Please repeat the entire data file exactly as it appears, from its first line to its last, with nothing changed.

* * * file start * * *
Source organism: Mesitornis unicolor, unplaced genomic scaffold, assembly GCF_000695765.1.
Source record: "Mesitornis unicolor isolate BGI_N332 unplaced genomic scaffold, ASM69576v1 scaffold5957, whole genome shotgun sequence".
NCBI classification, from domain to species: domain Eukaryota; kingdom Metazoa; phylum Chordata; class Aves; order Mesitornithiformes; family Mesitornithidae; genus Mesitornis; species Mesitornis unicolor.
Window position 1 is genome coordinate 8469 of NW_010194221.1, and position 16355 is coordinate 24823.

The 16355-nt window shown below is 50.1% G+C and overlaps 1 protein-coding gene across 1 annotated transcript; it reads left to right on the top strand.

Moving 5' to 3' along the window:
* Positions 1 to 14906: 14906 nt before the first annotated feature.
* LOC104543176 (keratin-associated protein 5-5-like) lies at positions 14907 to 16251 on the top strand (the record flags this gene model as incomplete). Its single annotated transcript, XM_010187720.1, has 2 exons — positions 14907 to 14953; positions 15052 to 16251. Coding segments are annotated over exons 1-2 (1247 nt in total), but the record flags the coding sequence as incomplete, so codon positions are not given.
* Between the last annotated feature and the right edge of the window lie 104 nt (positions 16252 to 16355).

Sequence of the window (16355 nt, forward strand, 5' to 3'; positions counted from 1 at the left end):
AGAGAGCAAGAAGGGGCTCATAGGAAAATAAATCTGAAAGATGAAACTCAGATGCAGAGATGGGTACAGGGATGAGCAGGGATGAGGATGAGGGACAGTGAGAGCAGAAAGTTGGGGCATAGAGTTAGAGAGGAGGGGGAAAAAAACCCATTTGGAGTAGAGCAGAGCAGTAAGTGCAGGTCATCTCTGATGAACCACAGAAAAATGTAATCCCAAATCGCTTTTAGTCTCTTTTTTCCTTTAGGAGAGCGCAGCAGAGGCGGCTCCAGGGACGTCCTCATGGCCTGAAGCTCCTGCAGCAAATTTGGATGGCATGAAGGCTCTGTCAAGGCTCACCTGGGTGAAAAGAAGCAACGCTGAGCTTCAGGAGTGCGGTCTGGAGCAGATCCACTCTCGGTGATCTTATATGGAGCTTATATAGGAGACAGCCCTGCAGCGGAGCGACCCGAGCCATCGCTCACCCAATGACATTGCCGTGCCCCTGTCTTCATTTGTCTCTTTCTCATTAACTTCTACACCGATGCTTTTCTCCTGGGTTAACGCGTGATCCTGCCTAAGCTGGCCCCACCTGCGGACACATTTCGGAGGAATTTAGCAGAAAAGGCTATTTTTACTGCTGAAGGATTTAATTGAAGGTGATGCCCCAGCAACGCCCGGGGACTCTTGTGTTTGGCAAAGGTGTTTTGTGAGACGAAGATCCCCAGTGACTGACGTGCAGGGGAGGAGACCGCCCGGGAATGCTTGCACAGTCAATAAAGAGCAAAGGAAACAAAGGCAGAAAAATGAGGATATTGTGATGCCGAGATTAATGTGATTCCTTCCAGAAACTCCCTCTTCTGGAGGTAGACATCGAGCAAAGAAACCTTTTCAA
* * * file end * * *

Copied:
Source organism: Mesitornis unicolor, unplaced genomic scaffold, assembly GCF_000695765.1.
Source record: "Mesitornis unicolor isolate BGI_N332 unplaced genomic scaffold, ASM69576v1 scaffold5957, whole genome shotgun sequence".
NCBI classification, from domain to species: domain Eukaryota; kingdom Metazoa; phylum Chordata; class Aves; order Mesitornithiformes; family Mesitornithidae; genus Mesitornis; species Mesitornis unicolor.
Window position 1 is genome coordinate 8469 of NW_010194221.1, and position 16355 is coordinate 24823.

The 16355-nt window shown below is 50.1% G+C and overlaps 1 protein-coding gene across 1 annotated transcript; it reads left to right on the top strand.

Moving 5' to 3' along the window:
* Positions 1 to 14906: 14906 nt before the first annotated feature.
* LOC104543176 (keratin-associated protein 5-5-like) lies at positions 14907 to 16251 on the top strand (the record flags this gene model as incomplete). Its single annotated transcript, XM_010187720.1, has 2 exons — positions 14907 to 14953; positions 15052 to 16251. Coding segments are annotated over exons 1-2 (1247 nt in total), but the record flags the coding sequence as incomplete, so codon positions are not given.
* Between the last annotated feature and the right edge of the window lie 104 nt (positions 16252 to 16355).

Sequence of the window (16355 nt, forward strand, 5' to 3'; positions counted from 1 at the left end):
AGAGAGCAAGAAGGGGCTCATAGGAAAATAAATCTGAAAGATGAAACTCAGATGCAGAGATGGGTACAGGGATGAGCAGGGATGAGGATGAGGGACAGTGAGAGCAGAAAGTTGGGGCATAGAGTTAGAGAGGAGGGGGAAAAAAACCCATTTGGAGTAGAGCAGAGCAGTAAGTGCAGGTCATCTCTGATGAACCACAGAAAAATGTAATCCCAAATCGCTTTTAGTCTCTTTTTTCCTTTAGGAGAGCGCAGCAGAGGCGGCTCCAGGGACGTCCTCATGGCCTGAAGCTCCTGCAGCAAATTTGGATGGCATGAAGGCTCTGTCAAGGCTCACCTGGGTGAAAAGAAGCAACGCTGAGCTTCAGGAGTGCGGTCTGGAGCAGATCCACTCTCGGTGATCTTATATGGAGCTTATATAGGAGACAGCCCTGCAGCGGAGCGACCCGAGCCATCGCTCACCCAATGACATTGCCGTGCCCCTGTCTTCATTTGTCTCTTTCTCATTAACTTCTACACCGATGCTTTTCTCCTGGGTTAACGCGTGATCCTGCCTAAGCTGGCCCCACCTGCGGACACATTTCGGAGGAATTTAGCAGAAAAGGCTATTTTTACTGCTGAAGGATTTAATTGAAGGTGATGCCCCAGCAACGCCCGGGGACTCTTGTGTTTGGCAAAGGTGTTTTGTGAGACGAAGATCCCCAGTGACTGACGTGCAGGGGAGGAGACCGCCCGGGAATGCTTGCACAGTCAATAAAGAGCAAAGGAAACAAAGGCAGAAAAATGAGGATATTGTGATGCCGAGATTAATGTGATTCCTTCCAGAAACTCCCTCTTCTGGAGGTAGACATCGAGCAAAGAAACCTTTTCAA